This past week marked the passing of a man many may remember, and many others may have never heard of.  I’m referring to an old boxing trainer, and legendary corner man, Angelo Dundee.  He trained many famous fighters, including Muhammad Ali, George Foreman, and Sugar Ray Leonard, and even played Russell Crowe’s boxing trainer in the movie, “Cinderella Man.”  My hope is that he will not only be remembered by the boxers he trained, but also by the words he used to train them with.


Bert Sugar, a long time boxing writer and sports historian, penned Dundee’s memoirs in his book, “My View From the Corner.”  When Mr. Dundee was asked about how he got his boxers to do what he asked, he said; “Every now and then I’d subtly suggest some move or other to a boxer, couching it as if it were something he was already doing. I’d say something like, ‘You’re getting that jab down real good. You’re bending your knees now and you’re putting a lot of snap into it.’  Now, he had never thrown a jab, but it was a way of letting him think it was his idea, his innovation.”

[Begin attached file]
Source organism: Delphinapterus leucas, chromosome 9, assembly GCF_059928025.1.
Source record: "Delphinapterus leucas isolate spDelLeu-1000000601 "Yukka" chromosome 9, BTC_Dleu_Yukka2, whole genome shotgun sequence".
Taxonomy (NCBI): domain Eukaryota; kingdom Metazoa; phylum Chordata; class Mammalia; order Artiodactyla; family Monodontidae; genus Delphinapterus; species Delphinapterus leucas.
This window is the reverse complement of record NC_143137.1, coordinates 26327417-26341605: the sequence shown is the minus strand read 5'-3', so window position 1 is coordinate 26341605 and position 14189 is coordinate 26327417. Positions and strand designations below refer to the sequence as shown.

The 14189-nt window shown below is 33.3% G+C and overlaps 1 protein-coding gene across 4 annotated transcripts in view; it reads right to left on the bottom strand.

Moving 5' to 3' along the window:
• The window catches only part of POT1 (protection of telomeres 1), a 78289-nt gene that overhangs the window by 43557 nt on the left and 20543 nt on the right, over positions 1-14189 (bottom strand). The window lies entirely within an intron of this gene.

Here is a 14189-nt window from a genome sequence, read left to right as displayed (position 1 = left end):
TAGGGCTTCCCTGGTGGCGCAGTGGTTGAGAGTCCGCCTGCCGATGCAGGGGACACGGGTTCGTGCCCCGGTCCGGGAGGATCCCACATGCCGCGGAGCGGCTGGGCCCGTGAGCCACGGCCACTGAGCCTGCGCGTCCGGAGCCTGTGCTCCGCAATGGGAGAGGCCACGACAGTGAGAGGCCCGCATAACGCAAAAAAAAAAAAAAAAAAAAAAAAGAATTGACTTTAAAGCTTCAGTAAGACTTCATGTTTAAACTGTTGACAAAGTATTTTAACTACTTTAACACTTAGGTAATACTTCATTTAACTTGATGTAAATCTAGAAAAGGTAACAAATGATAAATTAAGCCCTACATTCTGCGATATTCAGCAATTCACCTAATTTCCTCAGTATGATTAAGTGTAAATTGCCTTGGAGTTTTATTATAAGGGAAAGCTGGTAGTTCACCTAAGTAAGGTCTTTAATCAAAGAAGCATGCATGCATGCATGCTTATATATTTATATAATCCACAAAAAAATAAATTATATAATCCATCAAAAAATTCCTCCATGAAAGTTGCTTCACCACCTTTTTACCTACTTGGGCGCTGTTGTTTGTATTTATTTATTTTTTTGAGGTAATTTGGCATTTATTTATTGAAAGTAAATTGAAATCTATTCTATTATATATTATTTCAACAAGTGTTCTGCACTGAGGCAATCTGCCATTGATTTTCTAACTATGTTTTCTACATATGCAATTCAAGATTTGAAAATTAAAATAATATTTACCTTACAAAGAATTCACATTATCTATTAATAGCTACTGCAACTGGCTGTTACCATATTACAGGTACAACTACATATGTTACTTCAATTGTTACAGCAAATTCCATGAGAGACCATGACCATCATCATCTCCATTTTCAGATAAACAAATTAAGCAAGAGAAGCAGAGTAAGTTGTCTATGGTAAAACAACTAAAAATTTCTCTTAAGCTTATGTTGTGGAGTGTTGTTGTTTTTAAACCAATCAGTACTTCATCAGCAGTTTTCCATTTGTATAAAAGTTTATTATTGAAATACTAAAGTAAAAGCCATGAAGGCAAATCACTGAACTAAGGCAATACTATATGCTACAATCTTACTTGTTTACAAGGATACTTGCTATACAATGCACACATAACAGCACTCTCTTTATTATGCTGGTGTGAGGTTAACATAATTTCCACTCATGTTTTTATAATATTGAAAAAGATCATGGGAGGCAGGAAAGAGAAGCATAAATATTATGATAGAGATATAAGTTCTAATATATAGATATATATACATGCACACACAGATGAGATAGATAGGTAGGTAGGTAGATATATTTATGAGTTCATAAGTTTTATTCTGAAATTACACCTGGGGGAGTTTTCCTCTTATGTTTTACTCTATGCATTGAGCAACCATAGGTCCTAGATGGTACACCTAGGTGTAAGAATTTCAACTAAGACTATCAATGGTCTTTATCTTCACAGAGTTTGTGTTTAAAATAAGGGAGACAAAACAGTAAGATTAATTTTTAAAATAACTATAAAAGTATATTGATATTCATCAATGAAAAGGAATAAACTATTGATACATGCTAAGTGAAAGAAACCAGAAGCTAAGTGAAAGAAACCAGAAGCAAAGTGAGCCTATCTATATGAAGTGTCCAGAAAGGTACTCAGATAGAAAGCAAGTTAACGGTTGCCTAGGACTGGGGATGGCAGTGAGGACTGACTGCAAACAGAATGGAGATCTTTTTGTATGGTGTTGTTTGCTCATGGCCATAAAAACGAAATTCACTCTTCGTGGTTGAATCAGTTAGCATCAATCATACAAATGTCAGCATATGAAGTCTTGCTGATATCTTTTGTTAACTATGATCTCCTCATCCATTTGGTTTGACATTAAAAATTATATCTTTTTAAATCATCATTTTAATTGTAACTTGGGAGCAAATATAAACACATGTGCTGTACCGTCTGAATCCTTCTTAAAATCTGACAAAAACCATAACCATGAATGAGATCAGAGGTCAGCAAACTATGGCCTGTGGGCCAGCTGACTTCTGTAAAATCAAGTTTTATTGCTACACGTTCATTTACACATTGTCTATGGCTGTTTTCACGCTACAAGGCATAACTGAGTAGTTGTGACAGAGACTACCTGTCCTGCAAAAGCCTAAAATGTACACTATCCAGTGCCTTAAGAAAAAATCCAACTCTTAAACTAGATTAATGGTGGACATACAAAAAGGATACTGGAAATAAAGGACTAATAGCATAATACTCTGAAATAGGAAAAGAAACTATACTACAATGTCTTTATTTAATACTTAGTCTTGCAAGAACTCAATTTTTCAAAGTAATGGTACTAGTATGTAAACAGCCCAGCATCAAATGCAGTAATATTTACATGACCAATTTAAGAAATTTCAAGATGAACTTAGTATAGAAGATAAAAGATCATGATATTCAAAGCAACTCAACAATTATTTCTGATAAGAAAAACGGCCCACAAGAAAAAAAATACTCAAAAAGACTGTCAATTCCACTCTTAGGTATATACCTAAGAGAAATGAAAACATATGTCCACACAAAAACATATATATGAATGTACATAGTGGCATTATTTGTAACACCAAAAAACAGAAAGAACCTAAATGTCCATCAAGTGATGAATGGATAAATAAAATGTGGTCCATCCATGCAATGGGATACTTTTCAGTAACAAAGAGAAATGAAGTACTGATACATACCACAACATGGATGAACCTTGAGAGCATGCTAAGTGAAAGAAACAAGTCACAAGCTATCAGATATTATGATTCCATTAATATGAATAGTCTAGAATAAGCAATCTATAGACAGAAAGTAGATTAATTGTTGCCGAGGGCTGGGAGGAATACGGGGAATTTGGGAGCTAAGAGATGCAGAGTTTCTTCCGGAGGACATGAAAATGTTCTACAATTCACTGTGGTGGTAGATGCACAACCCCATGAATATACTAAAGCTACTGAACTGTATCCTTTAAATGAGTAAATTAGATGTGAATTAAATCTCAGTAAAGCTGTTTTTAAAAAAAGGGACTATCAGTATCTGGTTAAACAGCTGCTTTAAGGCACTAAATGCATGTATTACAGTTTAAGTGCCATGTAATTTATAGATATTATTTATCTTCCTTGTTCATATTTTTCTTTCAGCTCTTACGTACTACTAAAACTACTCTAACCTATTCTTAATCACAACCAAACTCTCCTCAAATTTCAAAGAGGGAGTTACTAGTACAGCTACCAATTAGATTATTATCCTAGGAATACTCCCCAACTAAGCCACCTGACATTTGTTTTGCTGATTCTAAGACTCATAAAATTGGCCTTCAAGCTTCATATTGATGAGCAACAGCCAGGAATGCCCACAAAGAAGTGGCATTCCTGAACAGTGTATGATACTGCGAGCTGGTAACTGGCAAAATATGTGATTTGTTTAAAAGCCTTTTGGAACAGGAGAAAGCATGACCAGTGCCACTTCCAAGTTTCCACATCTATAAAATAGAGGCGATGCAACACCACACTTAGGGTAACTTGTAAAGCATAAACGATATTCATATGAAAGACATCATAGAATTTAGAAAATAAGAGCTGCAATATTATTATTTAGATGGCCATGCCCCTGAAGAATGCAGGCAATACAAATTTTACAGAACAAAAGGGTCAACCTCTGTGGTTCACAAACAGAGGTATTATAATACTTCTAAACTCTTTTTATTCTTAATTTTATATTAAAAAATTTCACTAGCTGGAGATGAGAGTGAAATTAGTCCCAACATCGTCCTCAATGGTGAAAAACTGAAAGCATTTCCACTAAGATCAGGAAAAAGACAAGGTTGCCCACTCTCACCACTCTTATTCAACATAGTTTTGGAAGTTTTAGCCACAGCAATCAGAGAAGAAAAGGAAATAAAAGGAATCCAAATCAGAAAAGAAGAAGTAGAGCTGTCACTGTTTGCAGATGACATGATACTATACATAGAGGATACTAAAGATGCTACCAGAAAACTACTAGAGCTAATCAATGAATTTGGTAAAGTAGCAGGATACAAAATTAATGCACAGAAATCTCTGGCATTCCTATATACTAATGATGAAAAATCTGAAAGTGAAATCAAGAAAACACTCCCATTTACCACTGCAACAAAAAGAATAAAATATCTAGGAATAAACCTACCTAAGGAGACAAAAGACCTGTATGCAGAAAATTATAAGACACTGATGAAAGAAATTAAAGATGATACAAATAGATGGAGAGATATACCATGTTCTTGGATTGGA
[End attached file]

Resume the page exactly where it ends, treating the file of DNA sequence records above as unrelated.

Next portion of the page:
There are two powerful lessons in that passage, and each let you know Angelo Dundee was a man to be admired.  The first lesson is found in Dundee’s desire to let his boxer think that the changes he was suggesting were, “his idea, his innovation.”  Sound familiar?  At the heart of any persuasive process lies the basic principal that any change in behavior must come from the individual, and not be dictated solely by the person who is in the position to persuade.  This teaches us that Angelo could sell.


The second lesson can be found in Angelo’s desire to use praise rather than ridicule to motivate his boxer.  If you look carefully, he was praising a fighter for a snap in a jab he hadn’t thrown yet.  This may sound like a risky move to some, but it’s a tactic I greatly admire.  When was the last time someone praised you for something you did, and you were so happy to receive this praise, you decided to never repeat the action you were being praised for?   This teaches us that Angelo could motivate.


It’s been said; “Good-byes make you think.”  Well, good-bye Angelo Dundee; I’ve always been a fan.  We’re going to miss you, and we are thankful for the many lessons you left behind.


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